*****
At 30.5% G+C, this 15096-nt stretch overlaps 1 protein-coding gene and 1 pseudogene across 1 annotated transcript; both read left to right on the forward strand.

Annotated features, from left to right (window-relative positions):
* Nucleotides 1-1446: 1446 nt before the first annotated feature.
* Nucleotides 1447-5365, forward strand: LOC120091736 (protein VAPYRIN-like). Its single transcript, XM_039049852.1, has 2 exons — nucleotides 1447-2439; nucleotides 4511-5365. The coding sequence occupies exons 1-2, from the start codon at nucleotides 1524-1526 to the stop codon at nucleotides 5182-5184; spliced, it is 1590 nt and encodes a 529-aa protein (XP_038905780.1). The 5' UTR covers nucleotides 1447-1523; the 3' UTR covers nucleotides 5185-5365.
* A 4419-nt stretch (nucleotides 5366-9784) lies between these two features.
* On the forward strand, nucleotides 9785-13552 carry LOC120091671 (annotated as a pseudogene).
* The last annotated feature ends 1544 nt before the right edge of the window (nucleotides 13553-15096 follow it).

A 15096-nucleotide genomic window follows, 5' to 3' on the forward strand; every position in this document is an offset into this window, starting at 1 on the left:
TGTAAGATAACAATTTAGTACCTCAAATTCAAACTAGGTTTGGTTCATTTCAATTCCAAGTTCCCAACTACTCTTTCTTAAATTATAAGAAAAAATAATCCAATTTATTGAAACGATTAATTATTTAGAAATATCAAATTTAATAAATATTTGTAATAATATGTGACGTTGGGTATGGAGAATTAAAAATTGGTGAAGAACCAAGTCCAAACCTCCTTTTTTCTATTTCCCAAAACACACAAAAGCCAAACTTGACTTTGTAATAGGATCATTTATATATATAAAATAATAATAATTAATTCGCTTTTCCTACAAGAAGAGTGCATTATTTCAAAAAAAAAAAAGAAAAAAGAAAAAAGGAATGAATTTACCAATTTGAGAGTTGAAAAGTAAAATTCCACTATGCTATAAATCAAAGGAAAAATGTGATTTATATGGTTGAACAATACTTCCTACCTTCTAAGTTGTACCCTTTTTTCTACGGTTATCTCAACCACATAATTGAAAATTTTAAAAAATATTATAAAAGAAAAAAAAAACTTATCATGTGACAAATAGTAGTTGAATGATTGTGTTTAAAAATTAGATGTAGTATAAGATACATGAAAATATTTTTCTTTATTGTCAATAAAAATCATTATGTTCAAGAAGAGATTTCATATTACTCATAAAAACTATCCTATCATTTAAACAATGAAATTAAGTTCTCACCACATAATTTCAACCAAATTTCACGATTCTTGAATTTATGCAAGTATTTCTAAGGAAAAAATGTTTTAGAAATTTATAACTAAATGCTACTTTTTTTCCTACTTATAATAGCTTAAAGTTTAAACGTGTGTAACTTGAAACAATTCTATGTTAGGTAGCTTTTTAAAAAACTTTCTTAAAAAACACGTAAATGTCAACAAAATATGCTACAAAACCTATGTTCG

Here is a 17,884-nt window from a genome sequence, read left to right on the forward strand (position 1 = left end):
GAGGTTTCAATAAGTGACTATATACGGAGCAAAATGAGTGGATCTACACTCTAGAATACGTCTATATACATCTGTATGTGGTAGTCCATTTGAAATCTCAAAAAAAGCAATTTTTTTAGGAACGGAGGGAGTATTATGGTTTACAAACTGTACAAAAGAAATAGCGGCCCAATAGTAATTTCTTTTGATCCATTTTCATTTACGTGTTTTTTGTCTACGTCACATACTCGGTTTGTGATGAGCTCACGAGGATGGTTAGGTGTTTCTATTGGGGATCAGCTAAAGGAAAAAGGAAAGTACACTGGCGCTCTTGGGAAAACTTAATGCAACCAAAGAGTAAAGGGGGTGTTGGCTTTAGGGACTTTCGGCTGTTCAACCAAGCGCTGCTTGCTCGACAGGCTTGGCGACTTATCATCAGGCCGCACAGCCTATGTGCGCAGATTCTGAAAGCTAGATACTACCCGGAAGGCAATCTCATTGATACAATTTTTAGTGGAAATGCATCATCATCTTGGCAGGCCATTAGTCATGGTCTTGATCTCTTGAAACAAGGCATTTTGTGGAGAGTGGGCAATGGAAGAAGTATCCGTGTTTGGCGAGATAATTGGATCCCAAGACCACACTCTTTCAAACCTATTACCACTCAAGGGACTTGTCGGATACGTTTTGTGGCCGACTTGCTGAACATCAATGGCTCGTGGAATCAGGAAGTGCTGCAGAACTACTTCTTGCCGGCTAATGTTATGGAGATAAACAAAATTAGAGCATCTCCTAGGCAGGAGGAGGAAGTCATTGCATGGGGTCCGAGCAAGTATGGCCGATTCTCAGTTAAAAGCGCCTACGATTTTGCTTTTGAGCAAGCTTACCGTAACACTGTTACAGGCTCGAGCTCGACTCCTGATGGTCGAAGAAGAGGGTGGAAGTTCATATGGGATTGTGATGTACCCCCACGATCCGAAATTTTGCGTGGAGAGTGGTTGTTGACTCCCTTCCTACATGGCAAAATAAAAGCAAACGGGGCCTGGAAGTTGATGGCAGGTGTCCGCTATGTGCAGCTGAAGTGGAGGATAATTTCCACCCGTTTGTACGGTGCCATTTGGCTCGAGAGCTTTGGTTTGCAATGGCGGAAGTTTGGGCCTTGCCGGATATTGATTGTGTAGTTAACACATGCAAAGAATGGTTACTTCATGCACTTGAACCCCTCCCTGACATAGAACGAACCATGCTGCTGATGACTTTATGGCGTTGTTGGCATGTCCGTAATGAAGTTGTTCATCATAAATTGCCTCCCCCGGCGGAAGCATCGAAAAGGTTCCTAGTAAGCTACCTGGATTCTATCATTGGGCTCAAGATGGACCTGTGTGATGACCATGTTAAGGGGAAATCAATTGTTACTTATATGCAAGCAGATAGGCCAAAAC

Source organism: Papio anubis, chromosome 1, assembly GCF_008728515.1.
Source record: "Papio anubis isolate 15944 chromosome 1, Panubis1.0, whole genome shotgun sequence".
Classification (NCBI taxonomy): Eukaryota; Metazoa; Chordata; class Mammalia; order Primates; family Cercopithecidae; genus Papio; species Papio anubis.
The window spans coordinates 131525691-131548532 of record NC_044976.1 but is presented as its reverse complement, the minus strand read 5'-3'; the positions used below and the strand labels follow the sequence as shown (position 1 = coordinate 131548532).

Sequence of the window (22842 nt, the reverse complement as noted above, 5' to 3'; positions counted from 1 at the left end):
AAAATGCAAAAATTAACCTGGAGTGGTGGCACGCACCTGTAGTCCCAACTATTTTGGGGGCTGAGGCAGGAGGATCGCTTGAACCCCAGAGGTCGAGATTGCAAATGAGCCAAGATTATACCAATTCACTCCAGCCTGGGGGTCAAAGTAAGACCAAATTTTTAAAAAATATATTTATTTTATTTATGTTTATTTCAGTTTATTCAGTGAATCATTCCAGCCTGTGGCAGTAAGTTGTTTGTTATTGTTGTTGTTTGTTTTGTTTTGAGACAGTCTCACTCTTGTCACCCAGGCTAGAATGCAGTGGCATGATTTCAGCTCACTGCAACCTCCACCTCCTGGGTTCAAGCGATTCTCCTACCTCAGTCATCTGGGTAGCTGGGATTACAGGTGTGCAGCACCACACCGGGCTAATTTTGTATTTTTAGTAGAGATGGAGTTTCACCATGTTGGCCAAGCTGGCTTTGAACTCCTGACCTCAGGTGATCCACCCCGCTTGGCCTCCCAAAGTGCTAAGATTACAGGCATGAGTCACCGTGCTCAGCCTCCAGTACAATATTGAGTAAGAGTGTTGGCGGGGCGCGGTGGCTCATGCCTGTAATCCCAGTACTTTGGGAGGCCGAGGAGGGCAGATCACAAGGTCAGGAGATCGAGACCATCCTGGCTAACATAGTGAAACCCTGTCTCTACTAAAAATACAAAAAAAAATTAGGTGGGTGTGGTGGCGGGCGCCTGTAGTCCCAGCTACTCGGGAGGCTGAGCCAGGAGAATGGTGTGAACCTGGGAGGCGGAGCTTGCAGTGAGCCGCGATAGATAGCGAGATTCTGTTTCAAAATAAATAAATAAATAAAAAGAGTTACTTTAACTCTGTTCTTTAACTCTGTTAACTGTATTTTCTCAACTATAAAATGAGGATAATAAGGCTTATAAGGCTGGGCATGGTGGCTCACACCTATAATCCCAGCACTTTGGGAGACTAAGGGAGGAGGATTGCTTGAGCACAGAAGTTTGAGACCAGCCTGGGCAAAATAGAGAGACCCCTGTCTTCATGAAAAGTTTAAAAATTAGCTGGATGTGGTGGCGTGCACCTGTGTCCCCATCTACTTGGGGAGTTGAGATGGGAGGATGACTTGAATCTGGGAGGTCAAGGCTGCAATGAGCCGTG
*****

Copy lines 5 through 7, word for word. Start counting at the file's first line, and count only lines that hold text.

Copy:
* A 4419-nt stretch (nucleotides 5366-9784) lies between these two features.
* On the forward strand, nucleotides 9785-13552 carry LOC120091671 (annotated as a pseudogene).
* The last annotated feature ends 1544 nt before the right edge of the window (nucleotides 13553-15096 follow it).